Physics weekend jam packed with science goodness.
Scientists from all around flocked to Mount Allison University this past weekend for a physics reunion. Mt. A alumni who graduated with a physics degree were treated to a multitude of events ranging from talks to banquets. The reunion also coincided with a tribute to Robert Hawkes, a Mt. A physics professor who is retiring at the end of this school year.
The weekend began with a series of talks by Mt. A alumni. The first to speak was Chris Milburn. Born and raised in Sydney, Nova Scotia, Milburn graduated from Mt. A in 1991. He then completed his masters in medical physics at McMaster University before going to Dalhousie Medical School. He spoke fondly of his physics upbringing, saying that it trained him well in his medical career. He claimed that the advantage of studying physics was that it taught him logical, stepwise, and analytical thinking, and that physics was a great “springboard” for all aspects of his career. He also argued that there are aspects of physics in all other sciences, unlike other scientific disciplines.
“Physics is what made me the man I am today”, Milburn said.
The second speaker was Dwayne Branch, who graduated from Mt. A in 1992. His specialty was in financial mathematics, and he explained that his physics degree trained him for a multitude of career paths, which include computational modelling, banking and finance, electricity generation and distribution, and commodity supply chain management.
“Physics is a lifestyle”, Branch explained. He claims that he goes back to physics everyday in order to solve a problem.
The third and final speaker was Grant Williams, who graduated from Mt. A in 1988. Immediately after graduating, Williams went on to a career in science education. His presentation detailed how his love of science and teaching evolved, and how he ended up as an assistant professor of science and math education at St. Thomas University. His research is on investigating how simulations and analogies can support students’ conceptual understanding, and his latest project is the development of “kinulations”—kinaesthetic simulations that are designed to actively engage middle and high school students in learning science concepts by acting out the functions and roles of key system components.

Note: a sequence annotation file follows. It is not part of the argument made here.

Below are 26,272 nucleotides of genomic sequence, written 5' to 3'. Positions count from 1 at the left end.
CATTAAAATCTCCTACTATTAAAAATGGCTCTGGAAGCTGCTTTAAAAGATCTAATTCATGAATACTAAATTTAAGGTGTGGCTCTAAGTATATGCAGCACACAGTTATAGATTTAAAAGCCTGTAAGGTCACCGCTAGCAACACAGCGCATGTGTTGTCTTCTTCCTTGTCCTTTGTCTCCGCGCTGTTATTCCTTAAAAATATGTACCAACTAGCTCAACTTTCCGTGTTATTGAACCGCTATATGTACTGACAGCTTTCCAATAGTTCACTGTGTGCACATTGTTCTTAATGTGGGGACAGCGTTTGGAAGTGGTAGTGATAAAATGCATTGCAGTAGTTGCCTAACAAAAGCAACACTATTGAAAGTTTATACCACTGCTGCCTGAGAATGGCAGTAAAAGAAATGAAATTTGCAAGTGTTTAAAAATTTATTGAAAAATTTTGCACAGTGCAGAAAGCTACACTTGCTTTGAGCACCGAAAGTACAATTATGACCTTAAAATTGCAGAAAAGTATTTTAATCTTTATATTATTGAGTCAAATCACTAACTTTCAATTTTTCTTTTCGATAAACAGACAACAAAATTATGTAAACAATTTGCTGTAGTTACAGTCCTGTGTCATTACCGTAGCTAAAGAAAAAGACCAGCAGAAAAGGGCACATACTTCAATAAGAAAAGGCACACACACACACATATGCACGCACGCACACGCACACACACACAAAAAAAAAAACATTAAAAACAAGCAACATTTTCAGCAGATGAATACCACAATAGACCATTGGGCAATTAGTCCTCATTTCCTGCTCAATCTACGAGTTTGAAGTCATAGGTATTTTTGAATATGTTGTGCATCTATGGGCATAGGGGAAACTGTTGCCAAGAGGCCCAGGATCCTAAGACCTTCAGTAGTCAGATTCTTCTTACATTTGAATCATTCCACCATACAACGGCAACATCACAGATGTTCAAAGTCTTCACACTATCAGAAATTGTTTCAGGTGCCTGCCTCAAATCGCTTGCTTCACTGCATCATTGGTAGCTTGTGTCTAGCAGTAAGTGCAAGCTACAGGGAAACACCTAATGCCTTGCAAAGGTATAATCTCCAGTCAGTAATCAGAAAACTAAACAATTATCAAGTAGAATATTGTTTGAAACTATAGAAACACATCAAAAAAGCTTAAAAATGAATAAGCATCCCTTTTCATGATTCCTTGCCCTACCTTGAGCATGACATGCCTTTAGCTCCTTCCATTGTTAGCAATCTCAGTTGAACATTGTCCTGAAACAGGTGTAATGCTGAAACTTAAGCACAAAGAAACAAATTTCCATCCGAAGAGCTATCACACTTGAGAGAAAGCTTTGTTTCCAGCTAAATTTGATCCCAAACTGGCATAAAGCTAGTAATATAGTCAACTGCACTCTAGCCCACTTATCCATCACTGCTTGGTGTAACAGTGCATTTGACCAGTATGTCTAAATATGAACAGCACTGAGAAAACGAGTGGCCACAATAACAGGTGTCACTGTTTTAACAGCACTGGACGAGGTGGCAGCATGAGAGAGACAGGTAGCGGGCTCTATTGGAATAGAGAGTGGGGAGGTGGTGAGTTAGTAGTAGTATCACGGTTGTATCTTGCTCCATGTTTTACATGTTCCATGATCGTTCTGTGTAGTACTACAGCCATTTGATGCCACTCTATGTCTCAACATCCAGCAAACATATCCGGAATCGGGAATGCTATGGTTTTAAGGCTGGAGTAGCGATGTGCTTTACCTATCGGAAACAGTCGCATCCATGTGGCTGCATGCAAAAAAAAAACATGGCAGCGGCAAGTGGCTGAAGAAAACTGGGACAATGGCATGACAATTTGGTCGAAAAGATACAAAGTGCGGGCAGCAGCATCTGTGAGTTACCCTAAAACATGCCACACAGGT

“Science education needs more physicists”, Williams claims. He explained that physicists have an approach to solving problems that can aid in the educational process.
The next day of the reunion weekend kicked off with a keynote address from two other Mt. A alumni who had followed interesting careers post-graduation. Kate Braedley, who graduated from Mt. A in 2007, gave the first talk, entitled “Point A, B, and my Life at Sea.” Braedley spent two years teaching with Class Afloat, an educational program aboard a tall ship with the aim to teach students how connected our planet really is. With this program, she sailed to over thirty ports around the Atlantic Ocean. In 2010, she was teaching onboard the SV Concordia when it sank off the coast of Brazil. Despite spending over forty hours lost at sea, Braedley returned to Class Afloat the following year.
Ankit Kapur gave the second address, entitled “Pulsars to Pulses: The Story of a Physicist turned Surgeon.” Kapur made good use of his physics degree from Mt. A by creating a startup called Vayu Energy, which provided renewable energy solutions to homeowners. After selling his company, Kapur continued his studies at the University of Paris, earning a diploma in French language and culture, followed by medical school. This past spring, Kapur graduated with honours from the Royal College of Surgeons in Ireland.
Later in the evening was the banquet for returning alumni. During the banquet, there was a tribute to Robert Hawkes, who has taught at Mt. A since 1980. Hawkes’s research interests are in solar system astrophysics, with a focus on meteor structure, meteor ablation in planetary atmospheres, electro-optical detection techniques, and laser ablation techniques. Hawkes was also a key player in the construction of the solar-powered Gemini Observatory.
The reunion weekend ended with a Starry Sackville Night presentation conducted by Catherine Lovekin. The lecture, entitled “Small Bodies,” focused more on the smaller structures found in our solar systems, such as dwarf planets, meteors, and comets. Hawkes was in attendance, and graciously helped answer audience questions. Immediately following the lecture, the audience was treated to a viewing of the sky through the Gemini Observatory.